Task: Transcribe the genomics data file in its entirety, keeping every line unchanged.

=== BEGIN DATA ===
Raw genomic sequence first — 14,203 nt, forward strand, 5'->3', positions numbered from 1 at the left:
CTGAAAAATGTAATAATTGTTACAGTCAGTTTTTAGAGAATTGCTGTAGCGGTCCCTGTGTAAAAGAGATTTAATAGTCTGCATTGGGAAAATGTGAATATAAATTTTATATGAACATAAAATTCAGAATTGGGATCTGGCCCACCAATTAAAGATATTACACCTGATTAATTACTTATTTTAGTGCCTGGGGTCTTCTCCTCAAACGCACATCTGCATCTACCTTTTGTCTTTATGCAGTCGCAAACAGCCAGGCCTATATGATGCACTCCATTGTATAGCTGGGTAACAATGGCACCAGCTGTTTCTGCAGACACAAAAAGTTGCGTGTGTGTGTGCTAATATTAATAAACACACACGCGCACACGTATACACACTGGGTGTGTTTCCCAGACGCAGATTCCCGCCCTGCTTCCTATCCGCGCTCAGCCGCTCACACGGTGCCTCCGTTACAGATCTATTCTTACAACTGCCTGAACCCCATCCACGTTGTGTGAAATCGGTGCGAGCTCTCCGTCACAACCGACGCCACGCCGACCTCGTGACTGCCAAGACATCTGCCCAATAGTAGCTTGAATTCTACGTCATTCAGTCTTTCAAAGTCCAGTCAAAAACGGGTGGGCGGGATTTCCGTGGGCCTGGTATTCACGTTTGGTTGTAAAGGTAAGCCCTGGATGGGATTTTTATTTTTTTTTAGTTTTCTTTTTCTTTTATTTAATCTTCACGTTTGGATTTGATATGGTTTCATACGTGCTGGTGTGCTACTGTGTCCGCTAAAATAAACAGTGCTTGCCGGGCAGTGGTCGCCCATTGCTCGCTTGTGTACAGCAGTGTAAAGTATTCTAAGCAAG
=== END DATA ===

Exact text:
Raw genomic sequence first — 14,203 nt, forward strand, 5'->3', positions numbered from 1 at the left:
CTGAAAAATGTAATAATTGTTACAGTCAGTTTTTAGAGAATTGCTGTAGCGGTCCCTGTGTAAAAGAGATTTAATAGTCTGCATTGGGAAAATGTGAATATAAATTTTATATGAACATAAAATTCAGAATTGGGATCTGGCCCACCAATTAAAGATATTACACCTGATTAATTACTTATTTTAGTGCCTGGGGTCTTCTCCTCAAACGCACATCTGCATCTACCTTTTGTCTTTATGCAGTCGCAAACAGCCAGGCCTATATGATGCACTCCATTGTATAGCTGGGTAACAATGGCACCAGCTGTTTCTGCAGACACAAAAAGTTGCGTGTGTGTGTGCTAATATTAATAAACACACACGCGCACACGTATACACACTGGGTGTGTTTCCCAGACGCAGATTCCCGCCCTGCTTCCTATCCGCGCTCAGCCGCTCACACGGTGCCTCCGTTACAGATCTATTCTTACAACTGCCTGAACCCCATCCACGTTGTGTGAAATCGGTGCGAGCTCTCCGTCACAACCGACGCCACGCCGACCTCGTGACTGCCAAGACATCTGCCCAATAGTAGCTTGAATTCTACGTCATTCAGTCTTTCAAAGTCCAGTCAAAAACGGGTGGGCGGGATTTCCGTGGGCCTGGTATTCACGTTTGGTTGTAAAGGTAAGCCCTGGATGGGATTTTTATTTTTTTTTAGTTTTCTTTTTCTTTTATTTAATCTTCACGTTTGGATTTGATATGGTTTCATACGTGCTGGTGTGCTACTGTGTCCGCTAAAATAAACAGTGCTTGCCGGGCAGTGGTCGCCCATTGCTCGCTTGTGTACAGCAGTGTAAAGTATTCTAAGCAAG